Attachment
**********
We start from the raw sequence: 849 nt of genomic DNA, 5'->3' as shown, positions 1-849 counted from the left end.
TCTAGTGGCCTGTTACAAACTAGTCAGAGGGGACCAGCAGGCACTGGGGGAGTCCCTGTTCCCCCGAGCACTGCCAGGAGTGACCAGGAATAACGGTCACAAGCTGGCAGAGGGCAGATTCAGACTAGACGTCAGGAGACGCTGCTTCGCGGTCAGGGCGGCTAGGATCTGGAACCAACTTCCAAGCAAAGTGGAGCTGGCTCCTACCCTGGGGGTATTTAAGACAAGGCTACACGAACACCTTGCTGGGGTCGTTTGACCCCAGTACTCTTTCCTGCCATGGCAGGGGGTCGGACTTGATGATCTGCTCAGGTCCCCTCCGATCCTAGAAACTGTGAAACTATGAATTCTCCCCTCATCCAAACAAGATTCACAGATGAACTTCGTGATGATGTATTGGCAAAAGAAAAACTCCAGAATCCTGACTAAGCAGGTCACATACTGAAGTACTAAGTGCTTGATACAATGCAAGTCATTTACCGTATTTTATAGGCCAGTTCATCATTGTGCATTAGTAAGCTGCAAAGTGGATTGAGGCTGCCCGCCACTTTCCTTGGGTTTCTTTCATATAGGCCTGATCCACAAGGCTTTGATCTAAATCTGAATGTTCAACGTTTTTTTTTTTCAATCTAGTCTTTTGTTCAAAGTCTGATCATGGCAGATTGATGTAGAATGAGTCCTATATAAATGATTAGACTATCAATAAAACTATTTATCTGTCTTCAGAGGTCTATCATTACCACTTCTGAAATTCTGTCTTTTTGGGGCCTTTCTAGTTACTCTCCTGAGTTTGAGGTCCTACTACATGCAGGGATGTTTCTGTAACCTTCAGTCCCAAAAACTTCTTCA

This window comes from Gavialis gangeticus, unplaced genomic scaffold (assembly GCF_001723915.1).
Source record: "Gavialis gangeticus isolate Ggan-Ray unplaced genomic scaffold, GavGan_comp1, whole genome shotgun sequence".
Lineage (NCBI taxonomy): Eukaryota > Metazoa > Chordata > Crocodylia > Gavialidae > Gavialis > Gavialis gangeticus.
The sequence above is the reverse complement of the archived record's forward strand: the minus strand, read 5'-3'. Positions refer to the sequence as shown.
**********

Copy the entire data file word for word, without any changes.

We start from the raw sequence: 849 nt of genomic DNA, 5'->3' as shown, positions 1-849 counted from the left end.
TCTAGTGGCCTGTTACAAACTAGTCAGAGGGGACCAGCAGGCACTGGGGGAGTCCCTGTTCCCCCGAGCACTGCCAGGAGTGACCAGGAATAACGGTCACAAGCTGGCAGAGGGCAGATTCAGACTAGACGTCAGGAGACGCTGCTTCGCGGTCAGGGCGGCTAGGATCTGGAACCAACTTCCAAGCAAAGTGGAGCTGGCTCCTACCCTGGGGGTATTTAAGACAAGGCTACACGAACACCTTGCTGGGGTCGTTTGACCCCAGTACTCTTTCCTGCCATGGCAGGGGGTCGGACTTGATGATCTGCTCAGGTCCCCTCCGATCCTAGAAACTGTGAAACTATGAATTCTCCCCTCATCCAAACAAGATTCACAGATGAACTTCGTGATGATGTATTGGCAAAAGAAAAACTCCAGAATCCTGACTAAGCAGGTCACATACTGAAGTACTAAGTGCTTGATACAATGCAAGTCATTTACCGTATTTTATAGGCCAGTTCATCATTGTGCATTAGTAAGCTGCAAAGTGGATTGAGGCTGCCCGCCACTTTCCTTGGGTTTCTTTCATATAGGCCTGATCCACAAGGCTTTGATCTAAATCTGAATGTTCAACGTTTTTTTTTTTCAATCTAGTCTTTTGTTCAAAGTCTGATCATGGCAGATTGATGTAGAATGAGTCCTATATAAATGATTAGACTATCAATAAAACTATTTATCTGTCTTCAGAGGTCTATCATTACCACTTCTGAAATTCTGTCTTTTTGGGGCCTTTCTAGTTACTCTCCTGAGTTTGAGGTCCTACTACATGCAGGGATGTTTCTGTAACCTTCAGTCCCAAAAACTTCTTCA

This window comes from Gavialis gangeticus, unplaced genomic scaffold (assembly GCF_001723915.1).
Source record: "Gavialis gangeticus isolate Ggan-Ray unplaced genomic scaffold, GavGan_comp1, whole genome shotgun sequence".
Lineage (NCBI taxonomy): Eukaryota > Metazoa > Chordata > Crocodylia > Gavialidae > Gavialis > Gavialis gangeticus.
The sequence above is the reverse complement of the archived record's forward strand: the minus strand, read 5'-3'. Positions refer to the sequence as shown.